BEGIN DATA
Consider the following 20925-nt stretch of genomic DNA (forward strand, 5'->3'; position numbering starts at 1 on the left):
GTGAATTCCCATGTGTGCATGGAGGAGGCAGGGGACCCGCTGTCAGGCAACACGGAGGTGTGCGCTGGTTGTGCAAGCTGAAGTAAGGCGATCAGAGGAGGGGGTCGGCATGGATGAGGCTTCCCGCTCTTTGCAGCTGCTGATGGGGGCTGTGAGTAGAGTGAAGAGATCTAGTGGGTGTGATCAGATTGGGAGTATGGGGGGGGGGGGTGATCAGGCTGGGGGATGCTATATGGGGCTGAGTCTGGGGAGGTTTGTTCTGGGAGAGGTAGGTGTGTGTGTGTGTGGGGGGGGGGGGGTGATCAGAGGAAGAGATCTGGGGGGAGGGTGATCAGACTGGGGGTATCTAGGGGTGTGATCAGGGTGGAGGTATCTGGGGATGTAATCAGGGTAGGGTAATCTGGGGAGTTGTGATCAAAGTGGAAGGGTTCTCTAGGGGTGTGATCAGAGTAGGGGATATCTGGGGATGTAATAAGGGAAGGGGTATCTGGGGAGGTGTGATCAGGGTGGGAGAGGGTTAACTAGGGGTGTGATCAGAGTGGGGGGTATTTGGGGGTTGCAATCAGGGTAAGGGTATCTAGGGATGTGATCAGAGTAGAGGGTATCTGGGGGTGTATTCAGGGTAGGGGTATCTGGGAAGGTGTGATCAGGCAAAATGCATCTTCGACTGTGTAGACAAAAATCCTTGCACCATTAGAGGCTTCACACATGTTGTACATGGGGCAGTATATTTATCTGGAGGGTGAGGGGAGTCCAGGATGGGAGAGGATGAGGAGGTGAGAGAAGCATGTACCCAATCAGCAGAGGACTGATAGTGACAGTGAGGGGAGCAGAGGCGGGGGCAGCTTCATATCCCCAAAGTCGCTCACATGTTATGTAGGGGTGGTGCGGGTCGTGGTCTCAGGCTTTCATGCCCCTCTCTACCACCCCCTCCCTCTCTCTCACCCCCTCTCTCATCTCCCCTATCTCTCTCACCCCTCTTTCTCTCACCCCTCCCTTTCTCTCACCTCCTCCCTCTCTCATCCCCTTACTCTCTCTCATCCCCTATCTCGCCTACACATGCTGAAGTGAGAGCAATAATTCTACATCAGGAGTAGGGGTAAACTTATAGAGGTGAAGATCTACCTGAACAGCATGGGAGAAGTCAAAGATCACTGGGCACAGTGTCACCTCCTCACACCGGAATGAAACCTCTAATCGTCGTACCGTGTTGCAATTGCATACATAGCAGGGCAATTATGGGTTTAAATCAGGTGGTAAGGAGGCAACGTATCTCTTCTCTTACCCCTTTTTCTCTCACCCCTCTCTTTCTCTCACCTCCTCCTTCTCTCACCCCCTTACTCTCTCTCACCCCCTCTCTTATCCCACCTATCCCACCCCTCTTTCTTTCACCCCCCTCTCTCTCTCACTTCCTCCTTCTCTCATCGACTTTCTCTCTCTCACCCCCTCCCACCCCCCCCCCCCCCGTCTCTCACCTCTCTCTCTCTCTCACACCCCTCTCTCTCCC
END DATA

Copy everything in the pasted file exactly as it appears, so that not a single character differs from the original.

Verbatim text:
Consider the following 20925-nt stretch of genomic DNA (forward strand, 5'->3'; position numbering starts at 1 on the left):
GTGAATTCCCATGTGTGCATGGAGGAGGCAGGGGACCCGCTGTCAGGCAACACGGAGGTGTGCGCTGGTTGTGCAAGCTGAAGTAAGGCGATCAGAGGAGGGGGTCGGCATGGATGAGGCTTCCCGCTCTTTGCAGCTGCTGATGGGGGCTGTGAGTAGAGTGAAGAGATCTAGTGGGTGTGATCAGATTGGGAGTATGGGGGGGGGGGGTGATCAGGCTGGGGGATGCTATATGGGGCTGAGTCTGGGGAGGTTTGTTCTGGGAGAGGTAGGTGTGTGTGTGTGTGGGGGGGGGGGGGTGATCAGAGGAAGAGATCTGGGGGGAGGGTGATCAGACTGGGGGTATCTAGGGGTGTGATCAGGGTGGAGGTATCTGGGGATGTAATCAGGGTAGGGTAATCTGGGGAGTTGTGATCAAAGTGGAAGGGTTCTCTAGGGGTGTGATCAGAGTAGGGGATATCTGGGGATGTAATAAGGGAAGGGGTATCTGGGGAGGTGTGATCAGGGTGGGAGAGGGTTAACTAGGGGTGTGATCAGAGTGGGGGGTATTTGGGGGTTGCAATCAGGGTAAGGGTATCTAGGGATGTGATCAGAGTAGAGGGTATCTGGGGGTGTATTCAGGGTAGGGGTATCTGGGAAGGTGTGATCAGGCAAAATGCATCTTCGACTGTGTAGACAAAAATCCTTGCACCATTAGAGGCTTCACACATGTTGTACATGGGGCAGTATATTTATCTGGAGGGTGAGGGGAGTCCAGGATGGGAGAGGATGAGGAGGTGAGAGAAGCATGTACCCAATCAGCAGAGGACTGATAGTGACAGTGAGGGGAGCAGAGGCGGGGGCAGCTTCATATCCCCAAAGTCGCTCACATGTTATGTAGGGGTGGTGCGGGTCGTGGTCTCAGGCTTTCATGCCCCTCTCTACCACCCCCTCCCTCTCTCTCACCCCCTCTCTCATCTCCCCTATCTCTCTCACCCCTCTTTCTCTCACCCCTCCCTTTCTCTCACCTCCTCCCTCTCTCATCCCCTTACTCTCTCTCATCCCCTATCTCGCCTACACATGCTGAAGTGAGAGCAATAATTCTACATCAGGAGTAGGGGTAAACTTATAGAGGTGAAGATCTACCTGAACAGCATGGGAGAAGTCAAAGATCACTGGGCACAGTGTCACCTCCTCACACCGGAATGAAACCTCTAATCGTCGTACCGTGTTGCAATTGCATACATAGCAGGGCAATTATGGGTTTAAATCAGGTGGTAAGGAGGCAACGTATCTCTTCTCTTACCCCTTTTTCTCTCACCCCTCTCTTTCTCTCACCTCCTCCTTCTCTCACCCCCTTACTCTCTCTCACCCCCTCTCTTATCCCACCTATCCCACCCCTCTTTCTTTCACCCCCCTCTCTCTCTCACTTCCTCCTTCTCTCATCGACTTTCTCTCTCTCACCCCCTCCCACCCCCCCCCCCCCCGTCTCTCACCTCTCTCTCTCTCTCACACCCCTCTCTCTCCC